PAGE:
The 8 January 2006 Earthquake (Mw 6.7) Offshore Kythira Island, Southern
Greece: Seismological, Strong-motion, and Macroseismic Observations
of an Intermediate-depth Event
Konstantinos I. Konstantinou, Ioannis S.
Kalogeras, Nikolaos S. Melis, Moissis C. Kourouzidis, and George
See also the publication
in Seismological Research Letters, Vol 77, No 5 September/October
On 8 January 2006 at 11:34 GMT (13:34 local time),
a strong earthquake with a moment magnitude of 6.7 occurred
in southern Greece, off the eastern coast of the island of Kythira.
The epicentral coordinates as estimated by the European Mediterranean
Seismological Centre (EMSC-CSEM, http://emsc-csem.org were 36.31°N,
23.24°E, and the focal depth was 60 km. The shock was felt
in a spatially extended area that covered Greece, Italy, Turkey,
Egypt, Cyprus, Israel, Syria, Jordan, and Lebanon. Despite the
large magnitude of the earthquake, the reported damage was not
extensive mainly due to the intermediate focal depth. No casualties
were reported and the structural damage to buildings was limited
to the islands of Kythira and Antikythira and to the city of
Chania, western Crete. Furthermore, landslides and/or rockfalls
were reported only at the village of Mitata (Kythira island),
where the main square and the road were damaged due to a landslide.
In this article we take advantage of a multitude
of available observations to give a detailed report on this
most recent large intermediate-depth earthquake. First, we describe
the temporal and spatial distribution of the mainshock-aftershock
sequence and summarize all available moment tensor solutions
reported by various agencies. Then, we present preliminary analysis
of strong-motion recordings in an effort to check the relationship
between the shaking caused by such an event and the influence
of both attenuation and local geological conditions. Macroseismic
data collected from the whole of Greece also are included and
utilized toward understanding the regional intensity attenuation
pattern. Finally, we give an overview of the implications of
such an event in terms of regional seismotectonics and seismic
Intermediate-depth earthquakes in the broader
area of south-western Greece are related to the southern Aegean
subduction zone, which is referred to as the Hellenic arc (figure).
The mainshock as well as several of its aftershocks
(8 January to 20 May 2006) were recorded by the Institute of
network. The results of the recordings analysis (manually
picking of P- and S-phase arrival times and their inversion)
are consistent with the results reported by several institutes/agencies,
which show a predominently reverse slip component. In the map
the circle The circle size is proportional to the local magnitude
of each event, according to the scale shown at the right side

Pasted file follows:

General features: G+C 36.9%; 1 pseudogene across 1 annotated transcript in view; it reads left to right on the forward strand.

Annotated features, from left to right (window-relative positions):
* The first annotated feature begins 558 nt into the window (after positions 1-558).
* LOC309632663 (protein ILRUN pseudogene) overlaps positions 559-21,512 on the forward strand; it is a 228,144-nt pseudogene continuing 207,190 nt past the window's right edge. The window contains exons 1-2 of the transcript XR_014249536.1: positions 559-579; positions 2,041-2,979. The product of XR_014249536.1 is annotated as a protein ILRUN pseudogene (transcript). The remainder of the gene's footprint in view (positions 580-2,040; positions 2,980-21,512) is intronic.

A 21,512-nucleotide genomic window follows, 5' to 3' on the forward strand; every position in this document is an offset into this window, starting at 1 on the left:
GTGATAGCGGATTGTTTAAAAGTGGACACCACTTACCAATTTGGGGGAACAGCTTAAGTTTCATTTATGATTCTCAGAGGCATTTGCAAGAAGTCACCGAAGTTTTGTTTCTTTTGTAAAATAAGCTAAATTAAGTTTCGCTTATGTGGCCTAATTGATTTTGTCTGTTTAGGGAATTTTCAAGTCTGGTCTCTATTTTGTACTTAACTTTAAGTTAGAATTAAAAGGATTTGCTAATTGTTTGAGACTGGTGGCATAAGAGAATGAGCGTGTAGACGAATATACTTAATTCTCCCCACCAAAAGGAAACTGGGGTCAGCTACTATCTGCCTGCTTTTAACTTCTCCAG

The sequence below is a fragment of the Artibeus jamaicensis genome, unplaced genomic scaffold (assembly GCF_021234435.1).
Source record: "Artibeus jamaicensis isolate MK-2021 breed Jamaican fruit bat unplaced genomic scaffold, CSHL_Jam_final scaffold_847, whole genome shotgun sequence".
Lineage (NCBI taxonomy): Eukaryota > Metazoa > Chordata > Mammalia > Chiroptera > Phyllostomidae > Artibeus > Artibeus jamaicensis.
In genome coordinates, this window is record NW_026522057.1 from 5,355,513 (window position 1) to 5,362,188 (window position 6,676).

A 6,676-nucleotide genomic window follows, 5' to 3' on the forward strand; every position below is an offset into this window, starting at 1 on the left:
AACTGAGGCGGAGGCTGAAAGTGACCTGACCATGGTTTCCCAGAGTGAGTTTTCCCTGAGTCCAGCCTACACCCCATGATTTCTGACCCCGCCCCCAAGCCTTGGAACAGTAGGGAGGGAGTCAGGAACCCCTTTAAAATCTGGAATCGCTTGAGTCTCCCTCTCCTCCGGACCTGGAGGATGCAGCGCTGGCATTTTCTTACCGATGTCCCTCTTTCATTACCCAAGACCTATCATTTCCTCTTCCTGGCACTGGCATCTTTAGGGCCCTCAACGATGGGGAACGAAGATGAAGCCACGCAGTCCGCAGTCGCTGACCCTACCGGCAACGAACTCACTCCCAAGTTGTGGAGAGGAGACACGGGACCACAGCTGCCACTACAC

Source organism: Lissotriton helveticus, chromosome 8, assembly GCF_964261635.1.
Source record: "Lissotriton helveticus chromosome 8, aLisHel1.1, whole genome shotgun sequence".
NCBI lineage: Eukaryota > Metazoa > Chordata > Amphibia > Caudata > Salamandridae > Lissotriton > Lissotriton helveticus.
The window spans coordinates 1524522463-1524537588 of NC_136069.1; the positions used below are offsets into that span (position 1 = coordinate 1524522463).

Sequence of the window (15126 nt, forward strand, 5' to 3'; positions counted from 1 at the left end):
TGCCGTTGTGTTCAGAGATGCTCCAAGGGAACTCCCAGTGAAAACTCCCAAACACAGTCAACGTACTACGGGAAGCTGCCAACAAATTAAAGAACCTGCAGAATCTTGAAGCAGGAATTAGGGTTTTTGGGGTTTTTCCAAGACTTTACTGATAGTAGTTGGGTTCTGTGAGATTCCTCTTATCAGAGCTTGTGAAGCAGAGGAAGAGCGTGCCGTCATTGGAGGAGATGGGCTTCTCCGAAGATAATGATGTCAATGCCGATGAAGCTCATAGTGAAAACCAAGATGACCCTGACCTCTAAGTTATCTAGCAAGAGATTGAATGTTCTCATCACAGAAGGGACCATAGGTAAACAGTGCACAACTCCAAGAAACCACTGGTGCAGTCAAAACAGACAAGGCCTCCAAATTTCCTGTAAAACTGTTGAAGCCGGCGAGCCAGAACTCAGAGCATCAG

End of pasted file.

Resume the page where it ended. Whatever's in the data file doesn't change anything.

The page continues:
of the plot. In a similar way, the focal depth follows the color
scale shown at the right side. All available moment tensor solutions
for the mainshock and two of its aftershocks also are plotted.
The linked table shows
the moment tensor solutions included in the study.
STRONG MOTION OBSERVATIONS
The strong motion recordings included in the study
came from the accelerographs
operated by the Institute of Geodynamics, ITSAK (www.itsak.gr)
and PPC. The linked table
gives information about the sites and the PGA recorded.
Some examples of strong ground motion recorded
during the Kythira earthquake by a number of instruments in
and around the Athens metropolitan area are showed in the figure.
The star represents the epicenter of the mainshock and the different
symbols indicate PGA values registered at those locations.
The linked table
summarizes the PGA (g), PGV (cm/s) and PGD (cm) values calculated
from the NOAIG strong motion instruments. Follow the number-links
to view the respective graph.
Analysis of the accelerographs showed that
the corresponding response
spectra appear to be dominated by long period (up to 2.5s)
strong ground motion, which is in contrast to observations of
strong ground motions recorded during near-field events (dominant
periods usually shorter than 0.5s). A comparison
of near field (dashed line) and far field (continuous line)
pseudoacceleration response spectra for PGA of the same order
(around 20-30mg) was performed for 4 sites (PRSA, KORA, XLCA
and ATHC) and showed the existence of the long period waves
recorded by the strong motion instruments due to the Kythira
earthquake in all situations, although the spectral accelerations
do not vary much for the four cases.
According to first reports, the Kythira earthquake
was felt in most parts of Greece, so questionnaires were sent
to all the prefectures of the country. In total 666 questionnaires
were sent and 304 were completed and returned by the local authorities.
The reported answers clearly indicate that despite its large
magnitude, the earthquake did not cause serious damage owing
to its large focal depth. For example, at Potamos village (on
Kythira island) situated only 35 km from the epicenter, the
reported intensity was only V+. At the village of Mitata, where
the most serious damage occurred (intensity VII+), local site
amplifications appear to have been responsible for the relatively
severe shaking, since similar observations also were reported
after another intermediate-depth earthquake in 1903. A map
of isoseismals curves derived from the macroseismic
data following the methodology of Schenkova et al. (2006),
based on a kriging method. Moreover some simple
statistical diagrams concerning the macroseismic observations